A few years back, I attended a kidney cancer conference with a highly eminent kidney cancer doctor. He opened his talk by saying he was no longer treating kidney cancer! The room was stunned, patients already wondering where to go for the next appointment when he finished his statement. “From now on, I will be treating cancers of the kidney.”
Not a small distinction, and a great way to confuse the patient and the newly diagnosed, but is critical.
Just because some growth lands in the kidney, that growth is not the same person to person, and even not from kidney to kidney in one person. In the link below, CURE magazine, May 5, 2017, interviews Dr. Marston Linehan who expands upon the history and future of this work, which I have used as the basis for this report. This research started in the 1980s, when doctors and researchers noted that some families were at greater risk l to develop some growths and tumor, some of which ‘landed’ in the kidney. The early work defined that disease, Von Hippel Lindau hereditary cancer syndrome as to its genesis–an inherited mutational tendency in the VHL gene.
This research started in the 1980s, when doctors and researchers noted that some families were at greater risk l to develop some growths and tumor, some of which ‘landed’ in the kidney. The early work defined that disease, Von Hippel Lindau hereditary cancer syndrome as to its genesis–an inherited mutational tendency in the VHL gene. Given that clue, patients with kidney cancer but from this inherited tendency, most often had mutations in that same gene. These were ‘sporadic’, out of the blue mutations, but that opened the door to treatment improvements. About 90% of patients with the more common clear cell kidney cancer have a mutation in the VHL gene–but not due to any inherited tendency. Much work has been done for these patients and less for those with the rarer cancers of the kidney.
AND…there are more inherited kidney cancers which also enlightened research. One is PRCC, Papillary Renal Cell Carcinoma, defined in the 1990s. The gene that drove this kidney cancer was MET, wh0se mutations make those patients “highly likely to develop bilateral, multifocal, Type I papillary kidney cancer,” per Dr. Marston Linehan of the National Cancer Institute.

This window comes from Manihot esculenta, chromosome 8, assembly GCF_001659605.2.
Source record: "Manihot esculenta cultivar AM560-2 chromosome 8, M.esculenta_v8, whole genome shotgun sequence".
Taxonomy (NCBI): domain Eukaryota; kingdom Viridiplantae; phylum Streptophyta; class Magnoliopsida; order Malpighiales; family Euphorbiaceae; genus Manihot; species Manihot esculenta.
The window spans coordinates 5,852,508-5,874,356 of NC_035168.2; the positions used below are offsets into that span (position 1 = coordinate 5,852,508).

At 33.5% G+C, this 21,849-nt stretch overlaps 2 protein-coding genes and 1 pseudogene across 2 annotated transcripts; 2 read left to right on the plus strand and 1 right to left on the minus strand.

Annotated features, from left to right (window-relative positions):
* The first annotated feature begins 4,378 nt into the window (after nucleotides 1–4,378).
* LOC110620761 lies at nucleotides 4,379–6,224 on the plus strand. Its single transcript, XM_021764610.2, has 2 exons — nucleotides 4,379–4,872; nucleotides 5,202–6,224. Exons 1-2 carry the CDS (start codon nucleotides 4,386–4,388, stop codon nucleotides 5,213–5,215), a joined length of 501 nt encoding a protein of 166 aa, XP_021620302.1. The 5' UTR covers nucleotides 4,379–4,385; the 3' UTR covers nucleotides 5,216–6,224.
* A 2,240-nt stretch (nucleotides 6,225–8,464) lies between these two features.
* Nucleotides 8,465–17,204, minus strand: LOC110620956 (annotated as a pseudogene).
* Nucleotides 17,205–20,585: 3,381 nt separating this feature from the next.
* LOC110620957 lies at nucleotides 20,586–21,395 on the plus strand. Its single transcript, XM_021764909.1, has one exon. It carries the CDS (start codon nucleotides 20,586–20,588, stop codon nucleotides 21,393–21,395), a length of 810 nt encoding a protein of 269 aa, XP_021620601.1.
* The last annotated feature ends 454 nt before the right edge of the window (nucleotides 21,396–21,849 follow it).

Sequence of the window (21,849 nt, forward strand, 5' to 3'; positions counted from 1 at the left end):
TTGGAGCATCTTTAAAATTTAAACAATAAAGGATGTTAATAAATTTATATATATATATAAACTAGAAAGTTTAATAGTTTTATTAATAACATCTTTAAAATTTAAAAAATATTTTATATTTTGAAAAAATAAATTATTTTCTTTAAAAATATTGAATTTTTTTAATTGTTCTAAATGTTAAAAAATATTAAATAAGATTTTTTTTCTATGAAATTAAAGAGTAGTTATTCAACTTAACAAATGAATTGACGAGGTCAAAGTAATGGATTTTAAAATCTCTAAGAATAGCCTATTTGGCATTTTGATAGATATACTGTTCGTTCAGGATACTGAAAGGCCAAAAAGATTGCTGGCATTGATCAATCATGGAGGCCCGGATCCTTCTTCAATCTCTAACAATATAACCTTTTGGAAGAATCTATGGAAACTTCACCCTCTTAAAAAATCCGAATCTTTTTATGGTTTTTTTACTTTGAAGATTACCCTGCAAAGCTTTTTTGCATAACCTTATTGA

Research is being done for these people, as well as those who are affected by the similar disease which is NOT inherited. There disease also comes from sporadic mutations, these from the same MET gene. This work is critical, as the generally available treatments are not as effective with the rare RCCs.
Still another and challenging rare kidney cancer is HLRCC, or hereditary leiomyomatosis with renal cell carcinoma. Linehan says it is not uncommon, and can make the patient vulnerable to develop leiomyomas–particular kinds of growths–and an aggressive form of Type 2 papillary kidney cancer. Quite different genes make this happen, which can be referred to as Krebs cyle enzyme mutation cancers. Obviously, still quite different that the garden-variety clear cell RCC (ccRCC) and requiring quite a different approach as to treatment.
Though there are currently studies underway to find more appropriate therapies for these rarer forms of RCC, some with combinations of agents that have been developed earlier in the decade, and with agents that were not originally envisioned to be used with kidney cancer–oops, cancers of the kidney.
If you don’t really know the pathology of your tumor and its genetic drive, you don’t have a complete diagnosis. And if you relatively young for kidney cancer, the 46 and under group, this is time to discuss it with your
kidney cancer cancer of the kidney specialist.
PS According to Linehan, there are at least 13 different types of inherited kidney cancers, and at least 16 known genes that can cause cancer in the kidneys…lots to learn and to discuss with your doctors!